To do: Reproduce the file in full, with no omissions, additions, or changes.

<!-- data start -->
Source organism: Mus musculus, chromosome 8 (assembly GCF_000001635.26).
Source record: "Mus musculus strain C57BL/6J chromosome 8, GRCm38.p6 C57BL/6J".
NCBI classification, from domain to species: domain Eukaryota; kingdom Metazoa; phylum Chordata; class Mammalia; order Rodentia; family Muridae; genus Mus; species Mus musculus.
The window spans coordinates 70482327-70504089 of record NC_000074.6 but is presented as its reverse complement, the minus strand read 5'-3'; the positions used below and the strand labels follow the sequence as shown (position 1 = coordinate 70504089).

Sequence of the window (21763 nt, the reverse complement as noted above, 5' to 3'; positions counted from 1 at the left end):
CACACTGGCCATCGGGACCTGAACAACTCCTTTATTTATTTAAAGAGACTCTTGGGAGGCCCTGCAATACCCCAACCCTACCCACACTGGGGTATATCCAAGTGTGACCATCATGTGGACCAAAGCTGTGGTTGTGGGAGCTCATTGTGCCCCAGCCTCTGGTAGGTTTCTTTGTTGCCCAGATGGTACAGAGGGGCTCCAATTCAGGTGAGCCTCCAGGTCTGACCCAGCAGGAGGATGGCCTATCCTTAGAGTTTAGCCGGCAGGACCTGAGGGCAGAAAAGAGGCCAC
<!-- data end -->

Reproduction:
Source organism: Mus musculus, chromosome 8 (assembly GCF_000001635.26).
Source record: "Mus musculus strain C57BL/6J chromosome 8, GRCm38.p6 C57BL/6J".
NCBI classification, from domain to species: domain Eukaryota; kingdom Metazoa; phylum Chordata; class Mammalia; order Rodentia; family Muridae; genus Mus; species Mus musculus.
The window spans coordinates 70482327-70504089 of record NC_000074.6 but is presented as its reverse complement, the minus strand read 5'-3'; the positions used below and the strand labels follow the sequence as shown (position 1 = coordinate 70504089).

Sequence of the window (21763 nt, the reverse complement as noted above, 5' to 3'; positions counted from 1 at the left end):
CACACTGGCCATCGGGACCTGAACAACTCCTTTATTTATTTAAAGAGACTCTTGGGAGGCCCTGCAATACCCCAACCCTACCCACACTGGGGTATATCCAAGTGTGACCATCATGTGGACCAAAGCTGTGGTTGTGGGAGCTCATTGTGCCCCAGCCTCTGGTAGGTTTCTTTGTTGCCCAGATGGTACAGAGGGGCTCCAATTCAGGTGAGCCTCCAGGTCTGACCCAGCAGGAGGATGGCCTATCCTTAGAGTTTAGCCGGCAGGACCTGAGGGCAGAAAAGAGGCCAC